Friday, 6 September 2013 8:05am
Steak and salad: a masculine or feminine meal?
Are peaches, Caesar salad and chocolate masculine or feminine foods? These and other issues around gender, food and sex stereotyping have recently been investigated by Dr Shelagh Ferguson of Marketing.
“We were interested in finding out if there is a clear perception of male and female food, and sex stereotypes associated with these diets. That is whether females ate one type of diet and males another because it reinforced a preferred societal image,” she says
The research focused on two flats, one male and the other female students, examining their diets and their attitudes to eating. To expand this qualitative study the researchers also videoed the two flats preparing and eating food, and looked at what food they ate in front of the opposite sex.
The major difference the study found was that the female household ate vegetable-rich meals, with only one meal a week containing meat, whereas the male students had meat every night.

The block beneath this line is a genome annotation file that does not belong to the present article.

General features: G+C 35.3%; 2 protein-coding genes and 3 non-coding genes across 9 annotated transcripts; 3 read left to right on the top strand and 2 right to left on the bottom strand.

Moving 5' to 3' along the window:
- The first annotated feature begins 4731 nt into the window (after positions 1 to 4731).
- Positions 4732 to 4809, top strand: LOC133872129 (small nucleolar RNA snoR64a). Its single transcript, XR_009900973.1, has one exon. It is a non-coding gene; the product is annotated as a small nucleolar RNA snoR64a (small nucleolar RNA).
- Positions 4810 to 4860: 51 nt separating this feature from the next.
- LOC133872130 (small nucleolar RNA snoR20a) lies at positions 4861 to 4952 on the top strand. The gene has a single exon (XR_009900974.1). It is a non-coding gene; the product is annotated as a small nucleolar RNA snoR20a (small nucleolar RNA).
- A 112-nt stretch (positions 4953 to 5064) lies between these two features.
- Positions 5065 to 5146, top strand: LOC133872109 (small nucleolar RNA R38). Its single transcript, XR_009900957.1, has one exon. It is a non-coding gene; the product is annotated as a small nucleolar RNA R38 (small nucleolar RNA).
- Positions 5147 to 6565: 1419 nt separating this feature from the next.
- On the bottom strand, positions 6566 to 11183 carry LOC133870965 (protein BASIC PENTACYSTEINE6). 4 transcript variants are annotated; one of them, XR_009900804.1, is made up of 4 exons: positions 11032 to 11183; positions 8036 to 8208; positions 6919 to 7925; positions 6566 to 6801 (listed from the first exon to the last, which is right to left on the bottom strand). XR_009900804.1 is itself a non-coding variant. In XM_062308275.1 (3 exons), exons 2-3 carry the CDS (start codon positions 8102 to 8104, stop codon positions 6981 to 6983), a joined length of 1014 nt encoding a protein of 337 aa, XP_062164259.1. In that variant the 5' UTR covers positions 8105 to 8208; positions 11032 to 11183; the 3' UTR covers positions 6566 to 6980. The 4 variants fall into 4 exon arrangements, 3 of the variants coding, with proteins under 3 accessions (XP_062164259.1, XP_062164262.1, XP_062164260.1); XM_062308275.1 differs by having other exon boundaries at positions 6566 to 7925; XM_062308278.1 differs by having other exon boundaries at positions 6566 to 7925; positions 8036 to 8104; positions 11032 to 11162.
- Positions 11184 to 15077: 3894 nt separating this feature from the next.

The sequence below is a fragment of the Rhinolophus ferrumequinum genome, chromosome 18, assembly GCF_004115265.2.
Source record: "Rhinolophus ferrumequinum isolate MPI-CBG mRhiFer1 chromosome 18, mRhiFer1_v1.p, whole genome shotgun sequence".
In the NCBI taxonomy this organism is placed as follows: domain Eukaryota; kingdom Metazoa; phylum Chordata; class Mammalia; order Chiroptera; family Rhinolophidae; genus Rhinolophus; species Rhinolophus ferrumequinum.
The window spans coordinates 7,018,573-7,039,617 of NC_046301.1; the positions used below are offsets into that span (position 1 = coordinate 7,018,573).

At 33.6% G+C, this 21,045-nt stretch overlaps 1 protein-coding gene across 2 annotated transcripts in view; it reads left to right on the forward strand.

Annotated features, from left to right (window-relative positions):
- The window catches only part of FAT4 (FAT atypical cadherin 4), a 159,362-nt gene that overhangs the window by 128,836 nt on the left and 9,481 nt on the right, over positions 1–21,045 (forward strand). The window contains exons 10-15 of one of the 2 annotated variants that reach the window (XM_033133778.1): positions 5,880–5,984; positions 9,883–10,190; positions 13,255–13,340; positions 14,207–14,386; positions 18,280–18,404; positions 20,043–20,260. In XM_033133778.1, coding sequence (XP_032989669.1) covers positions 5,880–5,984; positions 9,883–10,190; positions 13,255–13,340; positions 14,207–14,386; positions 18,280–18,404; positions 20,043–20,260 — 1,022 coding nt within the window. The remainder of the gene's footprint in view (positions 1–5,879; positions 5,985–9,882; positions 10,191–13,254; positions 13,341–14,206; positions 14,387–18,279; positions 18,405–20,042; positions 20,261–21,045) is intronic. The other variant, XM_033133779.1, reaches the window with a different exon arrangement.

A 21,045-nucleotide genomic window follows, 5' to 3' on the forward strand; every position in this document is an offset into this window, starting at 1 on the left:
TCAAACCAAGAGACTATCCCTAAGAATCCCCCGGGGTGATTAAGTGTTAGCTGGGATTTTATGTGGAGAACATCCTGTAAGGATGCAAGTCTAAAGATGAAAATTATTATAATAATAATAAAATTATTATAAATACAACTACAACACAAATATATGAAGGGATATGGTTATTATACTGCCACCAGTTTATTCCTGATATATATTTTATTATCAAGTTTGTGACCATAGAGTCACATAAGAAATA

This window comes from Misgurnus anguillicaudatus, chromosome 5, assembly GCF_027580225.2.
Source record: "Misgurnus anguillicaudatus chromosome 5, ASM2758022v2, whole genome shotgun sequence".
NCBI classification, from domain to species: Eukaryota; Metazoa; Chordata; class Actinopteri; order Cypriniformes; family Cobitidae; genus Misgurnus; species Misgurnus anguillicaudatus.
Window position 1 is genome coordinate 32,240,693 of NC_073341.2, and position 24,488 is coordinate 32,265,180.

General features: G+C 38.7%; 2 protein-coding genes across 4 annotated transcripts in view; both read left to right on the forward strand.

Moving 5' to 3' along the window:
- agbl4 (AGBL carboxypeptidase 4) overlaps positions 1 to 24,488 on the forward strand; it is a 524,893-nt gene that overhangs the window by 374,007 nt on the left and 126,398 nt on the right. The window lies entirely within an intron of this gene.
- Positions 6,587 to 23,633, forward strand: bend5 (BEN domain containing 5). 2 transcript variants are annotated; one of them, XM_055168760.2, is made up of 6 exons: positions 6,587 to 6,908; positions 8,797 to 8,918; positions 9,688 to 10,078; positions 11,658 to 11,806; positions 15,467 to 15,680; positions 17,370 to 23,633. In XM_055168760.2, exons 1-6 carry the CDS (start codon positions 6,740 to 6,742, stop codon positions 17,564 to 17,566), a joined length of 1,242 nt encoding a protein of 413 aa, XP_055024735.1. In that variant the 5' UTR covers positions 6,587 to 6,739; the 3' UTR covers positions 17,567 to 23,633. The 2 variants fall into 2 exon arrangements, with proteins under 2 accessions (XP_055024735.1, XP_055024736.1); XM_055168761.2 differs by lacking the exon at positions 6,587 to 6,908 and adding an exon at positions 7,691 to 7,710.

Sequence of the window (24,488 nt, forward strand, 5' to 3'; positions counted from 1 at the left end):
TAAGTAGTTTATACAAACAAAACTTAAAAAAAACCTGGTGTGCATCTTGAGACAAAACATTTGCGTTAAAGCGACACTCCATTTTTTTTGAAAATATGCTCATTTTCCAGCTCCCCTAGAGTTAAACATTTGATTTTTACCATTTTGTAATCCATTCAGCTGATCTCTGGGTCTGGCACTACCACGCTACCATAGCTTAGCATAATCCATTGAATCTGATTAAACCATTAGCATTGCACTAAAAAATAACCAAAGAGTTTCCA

For the males it was meat every day, while everything else was seen as a complement, including bulk carbohydrate. For the females, “taste and healthiness was everything”, but the males had zero interest in nutrition at all. The portion size was also significantly larger in the male flat.
Interestingly female students said that they would change their food choice on their first date, to give a good impression to the opposite sex. This meant eating less and more ‘daintily’, to appear more feminine, and choosing what is perceived as feminine food, such as salad rather than meat.
However the research indicated that the female participants are labouring under the burden of a self-induced stereotype, as male students say what they or their date ate “was just not an issue”.
Watch the video on the flats involved with this research: